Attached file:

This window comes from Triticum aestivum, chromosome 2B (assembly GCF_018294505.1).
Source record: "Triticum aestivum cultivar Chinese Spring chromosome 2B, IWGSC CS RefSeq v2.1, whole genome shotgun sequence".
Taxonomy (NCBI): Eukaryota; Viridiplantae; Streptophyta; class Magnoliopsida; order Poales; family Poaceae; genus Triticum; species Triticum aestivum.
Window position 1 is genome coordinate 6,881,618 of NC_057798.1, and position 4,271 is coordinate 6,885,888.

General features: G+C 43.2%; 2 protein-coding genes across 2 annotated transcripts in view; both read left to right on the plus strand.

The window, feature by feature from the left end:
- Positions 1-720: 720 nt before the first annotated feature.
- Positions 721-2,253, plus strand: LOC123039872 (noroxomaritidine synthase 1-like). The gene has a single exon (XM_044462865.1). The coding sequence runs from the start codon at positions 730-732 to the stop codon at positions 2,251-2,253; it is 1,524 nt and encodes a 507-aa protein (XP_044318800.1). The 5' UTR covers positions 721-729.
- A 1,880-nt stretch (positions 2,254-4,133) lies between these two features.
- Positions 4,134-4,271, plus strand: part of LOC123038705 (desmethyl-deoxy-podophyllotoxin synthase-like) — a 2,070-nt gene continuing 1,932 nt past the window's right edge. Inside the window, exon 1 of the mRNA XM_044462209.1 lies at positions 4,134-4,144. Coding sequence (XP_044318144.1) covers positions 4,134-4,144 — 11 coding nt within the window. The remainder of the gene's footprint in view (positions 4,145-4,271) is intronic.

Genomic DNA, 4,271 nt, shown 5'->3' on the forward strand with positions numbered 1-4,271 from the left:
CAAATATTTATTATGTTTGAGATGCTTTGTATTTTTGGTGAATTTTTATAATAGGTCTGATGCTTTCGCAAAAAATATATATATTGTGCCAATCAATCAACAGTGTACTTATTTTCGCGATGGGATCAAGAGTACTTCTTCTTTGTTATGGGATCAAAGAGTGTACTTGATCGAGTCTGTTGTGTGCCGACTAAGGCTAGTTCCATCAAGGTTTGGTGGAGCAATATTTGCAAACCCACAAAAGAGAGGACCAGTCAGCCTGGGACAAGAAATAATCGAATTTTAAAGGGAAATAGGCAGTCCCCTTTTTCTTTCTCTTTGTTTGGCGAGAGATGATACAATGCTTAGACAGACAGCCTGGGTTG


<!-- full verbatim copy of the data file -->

This window comes from Triticum aestivum, chromosome 2B (assembly GCF_018294505.1).
Source record: "Triticum aestivum cultivar Chinese Spring chromosome 2B, IWGSC CS RefSeq v2.1, whole genome shotgun sequence".
Taxonomy (NCBI): Eukaryota; Viridiplantae; Streptophyta; class Magnoliopsida; order Poales; family Poaceae; genus Triticum; species Triticum aestivum.
Window position 1 is genome coordinate 6,881,618 of NC_057798.1, and position 4,271 is coordinate 6,885,888.

General features: G+C 43.2%; 2 protein-coding genes across 2 annotated transcripts in view; both read left to right on the plus strand.

The window, feature by feature from the left end:
- Positions 1-720: 720 nt before the first annotated feature.
- Positions 721-2,253, plus strand: LOC123039872 (noroxomaritidine synthase 1-like). The gene has a single exon (XM_044462865.1). The coding sequence runs from the start codon at positions 730-732 to the stop codon at positions 2,251-2,253; it is 1,524 nt and encodes a 507-aa protein (XP_044318800.1). The 5' UTR covers positions 721-729.
- A 1,880-nt stretch (positions 2,254-4,133) lies between these two features.
- Positions 4,134-4,271, plus strand: part of LOC123038705 (desmethyl-deoxy-podophyllotoxin synthase-like) — a 2,070-nt gene continuing 1,932 nt past the window's right edge. Inside the window, exon 1 of the mRNA XM_044462209.1 lies at positions 4,134-4,144. Coding sequence (XP_044318144.1) covers positions 4,134-4,144 — 11 coding nt within the window. The remainder of the gene's footprint in view (positions 4,145-4,271) is intronic.

Genomic DNA, 4,271 nt, shown 5'->3' on the forward strand with positions numbered 1-4,271 from the left:
CAAATATTTATTATGTTTGAGATGCTTTGTATTTTTGGTGAATTTTTATAATAGGTCTGATGCTTTCGCAAAAAATATATATATTGTGCCAATCAATCAACAGTGTACTTATTTTCGCGATGGGATCAAGAGTACTTCTTCTTTGTTATGGGATCAAAGAGTGTACTTGATCGAGTCTGTTGTGTGCCGACTAAGGCTAGTTCCATCAAGGTTTGGTGGAGCAATATTTGCAAACCCACAAAAGAGAGGACCAGTCAGCCTGGGACAAGAAATAATCGAATTTTAAAGGGAAATAGGCAGTCCCCTTTTTCTTTCTCTTTGTTTGGCGAGAGATGATACAATGCTTAGACAGACAGCCTGGGTTG